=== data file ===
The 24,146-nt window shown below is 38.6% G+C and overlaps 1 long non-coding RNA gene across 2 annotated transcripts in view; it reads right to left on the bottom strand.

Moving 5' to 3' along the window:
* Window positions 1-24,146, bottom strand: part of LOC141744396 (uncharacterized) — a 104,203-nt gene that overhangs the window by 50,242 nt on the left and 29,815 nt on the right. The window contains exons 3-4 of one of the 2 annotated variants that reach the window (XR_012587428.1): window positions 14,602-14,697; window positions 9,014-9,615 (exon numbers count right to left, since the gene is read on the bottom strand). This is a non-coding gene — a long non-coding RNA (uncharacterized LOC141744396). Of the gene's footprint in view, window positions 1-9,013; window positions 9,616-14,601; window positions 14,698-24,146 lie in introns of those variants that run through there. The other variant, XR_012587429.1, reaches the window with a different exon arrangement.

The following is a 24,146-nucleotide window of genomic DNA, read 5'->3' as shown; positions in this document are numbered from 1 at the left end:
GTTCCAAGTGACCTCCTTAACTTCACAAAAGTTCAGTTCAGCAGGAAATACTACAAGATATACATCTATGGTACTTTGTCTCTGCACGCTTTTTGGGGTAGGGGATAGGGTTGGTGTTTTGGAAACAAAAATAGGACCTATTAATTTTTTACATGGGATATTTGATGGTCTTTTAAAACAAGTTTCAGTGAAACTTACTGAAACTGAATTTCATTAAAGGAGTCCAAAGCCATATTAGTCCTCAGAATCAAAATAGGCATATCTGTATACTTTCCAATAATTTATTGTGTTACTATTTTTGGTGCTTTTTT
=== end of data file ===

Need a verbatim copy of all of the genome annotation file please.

The 24,146-nt window shown below is 38.6% G+C and overlaps 1 long non-coding RNA gene across 2 annotated transcripts in view; it reads right to left on the bottom strand.

Moving 5' to 3' along the window:
* Window positions 1-24,146, bottom strand: part of LOC141744396 (uncharacterized) — a 104,203-nt gene that overhangs the window by 50,242 nt on the left and 29,815 nt on the right. The window contains exons 3-4 of one of the 2 annotated variants that reach the window (XR_012587428.1): window positions 14,602-14,697; window positions 9,014-9,615 (exon numbers count right to left, since the gene is read on the bottom strand). This is a non-coding gene — a long non-coding RNA (uncharacterized LOC141744396). Of the gene's footprint in view, window positions 1-9,013; window positions 9,616-14,601; window positions 14,698-24,146 lie in introns of those variants that run through there. The other variant, XR_012587429.1, reaches the window with a different exon arrangement.

The following is a 24,146-nucleotide window of genomic DNA, read 5'->3' as shown; positions in this document are numbered from 1 at the left end:
GTTCCAAGTGACCTCCTTAACTTCACAAAAGTTCAGTTCAGCAGGAAATACTACAAGATATACATCTATGGTACTTTGTCTCTGCACGCTTTTTGGGGTAGGGGATAGGGTTGGTGTTTTGGAAACAAAAATAGGACCTATTAATTTTTTACATGGGATATTTGATGGTCTTTTAAAACAAGTTTCAGTGAAACTTACTGAAACTGAATTTCATTAAAGGAGTCCAAAGCCATATTAGTCCTCAGAATCAAAATAGGCATATCTGTATACTTTCCAATAATTTATTGTGTTACTATTTTTGGTGCTTTTTT